Vienna notes remarks former CHRB chairman Chuck Winner made to the Times arguing that, at the time of the violation, ARCI guidelines listed scopolamine as a class 4c substance, which would not trigger disqualification or redistribution of a purse. Winner is reported to have said that CHRB Rule 1843.2 classifications are based on the ARCI guidelines, unless specifically modified by the Board, and the Board never modified that designation.
Further reporting appears to support the assessment that Justify’s scopolamine positive didn’t necessitate his disqualification.
In a lengthy article for NBC, Tim Layden writes how, “California had, at the time of Justify’s test, listed scopolamine as a Class 3b substance, which would have carried a penalty of disqualification,” before adding that under ARCI rules, “that would still have meant a DQ; but under California rule 1859.5 – ‘Disqualification for a positive test’ – only substances in classes 1-3 carry a disqualification. Hence, Justify should not have been disqualified.”
In his statement issued Thursday, Baedeker wrote that, with regard to penalty determination, “the Board has historically followed the ARCI penalty guideline with few exceptions. The penalty guideline however, was not used as a basis in the Board’s decision. The decision made by the Board was final.”
In his September letter to the CHRB, however, Vienna takes issue with the way in which it appears the ARCI’s rules could have been used as a guideline. He writes that, in order for the drug to have been officially re-categorized, it needed to have done so via the Administrative Procedures Act (APA), an official process for putting laws into place. This didn’t happen, he writes, until Jan. 1 of 2019, well after the drug positive and the board’s closed-door session Aug. 28, 2018.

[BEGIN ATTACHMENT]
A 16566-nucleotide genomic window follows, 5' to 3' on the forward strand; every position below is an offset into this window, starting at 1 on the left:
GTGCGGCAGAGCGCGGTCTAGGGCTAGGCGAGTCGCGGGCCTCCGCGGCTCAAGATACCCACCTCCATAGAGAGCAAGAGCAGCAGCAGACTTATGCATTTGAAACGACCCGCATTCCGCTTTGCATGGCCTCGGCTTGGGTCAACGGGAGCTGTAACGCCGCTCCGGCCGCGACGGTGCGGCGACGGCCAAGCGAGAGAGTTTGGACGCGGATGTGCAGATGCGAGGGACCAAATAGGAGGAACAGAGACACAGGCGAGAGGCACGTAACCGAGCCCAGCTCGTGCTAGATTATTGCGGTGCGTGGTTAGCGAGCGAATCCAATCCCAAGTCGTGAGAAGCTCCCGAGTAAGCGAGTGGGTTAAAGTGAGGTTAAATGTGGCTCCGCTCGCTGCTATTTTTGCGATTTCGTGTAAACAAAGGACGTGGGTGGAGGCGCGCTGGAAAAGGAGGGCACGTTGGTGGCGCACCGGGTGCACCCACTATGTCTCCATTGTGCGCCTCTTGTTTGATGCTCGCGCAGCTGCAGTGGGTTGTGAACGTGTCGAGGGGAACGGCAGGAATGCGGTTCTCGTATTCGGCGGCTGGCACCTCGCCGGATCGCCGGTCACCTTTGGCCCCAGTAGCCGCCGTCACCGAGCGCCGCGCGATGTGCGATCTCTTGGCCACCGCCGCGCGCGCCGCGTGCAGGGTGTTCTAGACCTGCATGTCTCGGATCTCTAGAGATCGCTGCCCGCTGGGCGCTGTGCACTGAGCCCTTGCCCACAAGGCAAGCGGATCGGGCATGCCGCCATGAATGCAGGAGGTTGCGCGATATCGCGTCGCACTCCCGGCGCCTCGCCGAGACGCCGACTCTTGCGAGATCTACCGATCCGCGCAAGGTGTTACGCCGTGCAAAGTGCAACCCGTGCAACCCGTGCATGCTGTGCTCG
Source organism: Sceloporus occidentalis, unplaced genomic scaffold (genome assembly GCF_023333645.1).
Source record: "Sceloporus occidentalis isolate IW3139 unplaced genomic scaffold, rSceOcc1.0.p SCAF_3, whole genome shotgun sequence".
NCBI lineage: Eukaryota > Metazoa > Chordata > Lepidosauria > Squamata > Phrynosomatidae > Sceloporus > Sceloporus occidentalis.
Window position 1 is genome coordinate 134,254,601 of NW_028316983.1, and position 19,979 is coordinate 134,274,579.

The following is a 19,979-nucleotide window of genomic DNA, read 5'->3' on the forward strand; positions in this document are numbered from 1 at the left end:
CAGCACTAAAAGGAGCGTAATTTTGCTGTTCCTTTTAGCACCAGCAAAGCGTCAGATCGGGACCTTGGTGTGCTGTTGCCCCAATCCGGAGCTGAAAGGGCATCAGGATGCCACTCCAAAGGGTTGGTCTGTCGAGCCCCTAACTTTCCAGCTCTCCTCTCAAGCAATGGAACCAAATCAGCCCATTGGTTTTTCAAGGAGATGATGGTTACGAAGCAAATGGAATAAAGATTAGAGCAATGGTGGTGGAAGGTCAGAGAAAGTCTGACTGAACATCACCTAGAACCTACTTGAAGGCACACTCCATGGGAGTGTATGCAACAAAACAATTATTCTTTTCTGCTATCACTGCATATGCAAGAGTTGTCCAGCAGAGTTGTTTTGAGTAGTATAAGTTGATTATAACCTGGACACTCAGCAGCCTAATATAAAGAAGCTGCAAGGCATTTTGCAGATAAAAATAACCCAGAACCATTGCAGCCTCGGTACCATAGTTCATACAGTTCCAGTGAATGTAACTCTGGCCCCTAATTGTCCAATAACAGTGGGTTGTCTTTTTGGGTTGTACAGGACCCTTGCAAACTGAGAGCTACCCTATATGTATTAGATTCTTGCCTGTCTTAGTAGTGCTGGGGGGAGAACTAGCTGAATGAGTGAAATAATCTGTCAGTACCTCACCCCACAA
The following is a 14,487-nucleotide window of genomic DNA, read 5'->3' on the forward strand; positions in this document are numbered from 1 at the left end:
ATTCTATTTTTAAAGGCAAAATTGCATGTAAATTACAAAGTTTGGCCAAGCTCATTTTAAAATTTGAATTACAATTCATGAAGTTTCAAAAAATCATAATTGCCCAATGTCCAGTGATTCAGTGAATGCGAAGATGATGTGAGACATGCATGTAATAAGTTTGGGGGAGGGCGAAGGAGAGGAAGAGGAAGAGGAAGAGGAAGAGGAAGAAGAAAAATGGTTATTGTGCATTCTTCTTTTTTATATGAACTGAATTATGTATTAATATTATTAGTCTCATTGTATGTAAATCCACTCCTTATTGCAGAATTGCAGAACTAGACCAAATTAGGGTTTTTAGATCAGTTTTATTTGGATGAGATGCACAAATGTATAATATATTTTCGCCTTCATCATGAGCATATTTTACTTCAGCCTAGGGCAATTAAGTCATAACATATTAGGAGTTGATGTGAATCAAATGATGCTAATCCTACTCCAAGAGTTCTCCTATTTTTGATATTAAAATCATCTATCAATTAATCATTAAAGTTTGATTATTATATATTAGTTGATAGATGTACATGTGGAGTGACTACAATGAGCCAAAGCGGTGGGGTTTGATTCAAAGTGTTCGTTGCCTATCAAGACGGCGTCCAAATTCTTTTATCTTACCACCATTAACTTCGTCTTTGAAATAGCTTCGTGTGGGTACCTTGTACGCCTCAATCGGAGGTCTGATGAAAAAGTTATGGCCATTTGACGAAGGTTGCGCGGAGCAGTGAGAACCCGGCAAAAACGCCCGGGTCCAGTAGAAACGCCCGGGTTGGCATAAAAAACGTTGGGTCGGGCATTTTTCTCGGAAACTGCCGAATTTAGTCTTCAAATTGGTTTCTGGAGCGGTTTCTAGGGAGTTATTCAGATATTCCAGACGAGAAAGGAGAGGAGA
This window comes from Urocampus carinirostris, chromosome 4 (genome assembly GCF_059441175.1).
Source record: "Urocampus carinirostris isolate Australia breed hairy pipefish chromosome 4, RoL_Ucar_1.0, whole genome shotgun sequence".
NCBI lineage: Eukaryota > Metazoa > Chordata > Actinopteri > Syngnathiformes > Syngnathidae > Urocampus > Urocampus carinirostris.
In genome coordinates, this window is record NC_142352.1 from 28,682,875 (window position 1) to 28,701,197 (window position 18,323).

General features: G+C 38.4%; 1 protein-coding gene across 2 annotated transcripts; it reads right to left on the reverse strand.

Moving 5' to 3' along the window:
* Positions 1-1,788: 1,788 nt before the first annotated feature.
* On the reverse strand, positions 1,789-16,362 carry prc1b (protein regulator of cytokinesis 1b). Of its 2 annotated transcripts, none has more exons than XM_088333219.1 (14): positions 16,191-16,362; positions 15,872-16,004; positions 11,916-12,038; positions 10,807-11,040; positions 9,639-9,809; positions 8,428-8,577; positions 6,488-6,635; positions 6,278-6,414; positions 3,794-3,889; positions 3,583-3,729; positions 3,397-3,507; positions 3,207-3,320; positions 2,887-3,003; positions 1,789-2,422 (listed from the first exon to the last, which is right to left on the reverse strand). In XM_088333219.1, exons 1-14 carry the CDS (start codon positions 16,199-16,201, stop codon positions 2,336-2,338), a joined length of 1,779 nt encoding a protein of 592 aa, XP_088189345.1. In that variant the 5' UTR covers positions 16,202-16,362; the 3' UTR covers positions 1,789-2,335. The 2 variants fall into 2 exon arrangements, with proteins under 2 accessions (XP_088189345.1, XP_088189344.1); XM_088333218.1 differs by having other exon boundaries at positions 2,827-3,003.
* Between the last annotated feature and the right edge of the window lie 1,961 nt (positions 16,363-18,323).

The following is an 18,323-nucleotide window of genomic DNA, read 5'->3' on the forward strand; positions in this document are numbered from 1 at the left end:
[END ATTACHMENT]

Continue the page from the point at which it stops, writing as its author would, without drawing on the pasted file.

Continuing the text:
“Any attempt by the CHRB to issue, utilize, enforce, or attempt to enforce a rule without following the APA is called an ‘underground regulation.’ (Govt. Code 11340.5) State agencies cannot enforce or utilize underground regulations,” he writes.
“Simply put, the fundamental CHRB assertion that scopolamine was, at the relevant juncture herein described, a 4C violation is not true,” the letter states. “Review of the rulemaking file exposes that very critical fact. As you are no doubt aware, grounds for rehearing exist where the law was misinterpreted or mistakenly applied or where new evidence of a convincing nature was not available at the time. Such is the case, here.”
The need for a public hearing is “significant,” Vienna told the TDN, via telephone.
“In this case it’s significant to the tune of $400,000,” he added, referencing the difference in prize money between first and second place in the Santa Anita Derby. “Who knows, if [Bolt d’Oro had] won the Derby there might have been a bonus in syndication.”
While the board has no formal obligation to conduct a public hearing on the matter, Vienna said, the intense spotlight under which racing currently sits–especially in light of the damning public comments made by California Governor Gavin Newsom–requires its rule making processes to be done with transparency.
“Let’s say that they revisit it with a proper understanding of the rules. They may come to the same conclusion, and they may not, but we need to see that deliberation,” said Vienna, who explained that he was unable yet to publicly reveal how he plans to proceed with the matter, but suggested litigation if the board fails to conduct the hearing, as requested.
“They can decide whatever they want, but that doesn’t mean we will stop there,” he said. “What we do know is that in the best interests of this state and horse racing in general is to clear this up, and the only way to clear this up is to put some sunlight on it.”